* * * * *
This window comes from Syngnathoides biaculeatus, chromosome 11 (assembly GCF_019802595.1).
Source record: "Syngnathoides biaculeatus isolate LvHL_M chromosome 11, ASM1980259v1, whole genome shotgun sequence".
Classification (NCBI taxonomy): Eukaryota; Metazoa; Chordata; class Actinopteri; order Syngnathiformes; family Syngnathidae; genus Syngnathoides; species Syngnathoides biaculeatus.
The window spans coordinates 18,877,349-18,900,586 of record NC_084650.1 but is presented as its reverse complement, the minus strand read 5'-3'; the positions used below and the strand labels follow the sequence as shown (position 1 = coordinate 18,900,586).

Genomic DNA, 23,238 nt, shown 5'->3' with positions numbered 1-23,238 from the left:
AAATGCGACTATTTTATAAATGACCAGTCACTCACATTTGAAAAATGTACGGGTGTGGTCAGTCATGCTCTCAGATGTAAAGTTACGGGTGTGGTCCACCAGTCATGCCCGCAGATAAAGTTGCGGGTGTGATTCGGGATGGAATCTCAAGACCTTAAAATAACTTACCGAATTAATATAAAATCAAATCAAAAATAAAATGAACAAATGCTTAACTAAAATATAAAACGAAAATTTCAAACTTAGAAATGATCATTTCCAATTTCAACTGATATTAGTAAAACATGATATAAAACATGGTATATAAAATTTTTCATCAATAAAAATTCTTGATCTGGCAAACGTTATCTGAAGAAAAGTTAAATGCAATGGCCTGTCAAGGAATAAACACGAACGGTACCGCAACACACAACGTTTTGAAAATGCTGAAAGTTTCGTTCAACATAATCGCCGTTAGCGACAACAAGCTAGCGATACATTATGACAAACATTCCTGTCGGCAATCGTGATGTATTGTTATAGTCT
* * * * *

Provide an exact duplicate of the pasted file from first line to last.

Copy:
This window comes from Syngnathoides biaculeatus, chromosome 11 (assembly GCF_019802595.1).
Source record: "Syngnathoides biaculeatus isolate LvHL_M chromosome 11, ASM1980259v1, whole genome shotgun sequence".
Classification (NCBI taxonomy): Eukaryota; Metazoa; Chordata; class Actinopteri; order Syngnathiformes; family Syngnathidae; genus Syngnathoides; species Syngnathoides biaculeatus.
The window spans coordinates 18,877,349-18,900,586 of record NC_084650.1 but is presented as its reverse complement, the minus strand read 5'-3'; the positions used below and the strand labels follow the sequence as shown (position 1 = coordinate 18,900,586).

Genomic DNA, 23,238 nt, shown 5'->3' with positions numbered 1-23,238 from the left:
AAATGCGACTATTTTATAAATGACCAGTCACTCACATTTGAAAAATGTACGGGTGTGGTCAGTCATGCTCTCAGATGTAAAGTTACGGGTGTGGTCCACCAGTCATGCCCGCAGATAAAGTTGCGGGTGTGATTCGGGATGGAATCTCAAGACCTTAAAATAACTTACCGAATTAATATAAAATCAAATCAAAAATAAAATGAACAAATGCTTAACTAAAATATAAAACGAAAATTTCAAACTTAGAAATGATCATTTCCAATTTCAACTGATATTAGTAAAACATGATATAAAACATGGTATATAAAATTTTTCATCAATAAAAATTCTTGATCTGGCAAACGTTATCTGAAGAAAAGTTAAATGCAATGGCCTGTCAAGGAATAAACACGAACGGTACCGCAACACACAACGTTTTGAAAATGCTGAAAGTTTCGTTCAACATAATCGCCGTTAGCGACAACAAGCTAGCGATACATTATGACAAACATTCCTGTCGGCAATCGTGATGTATTGTTATAGTCT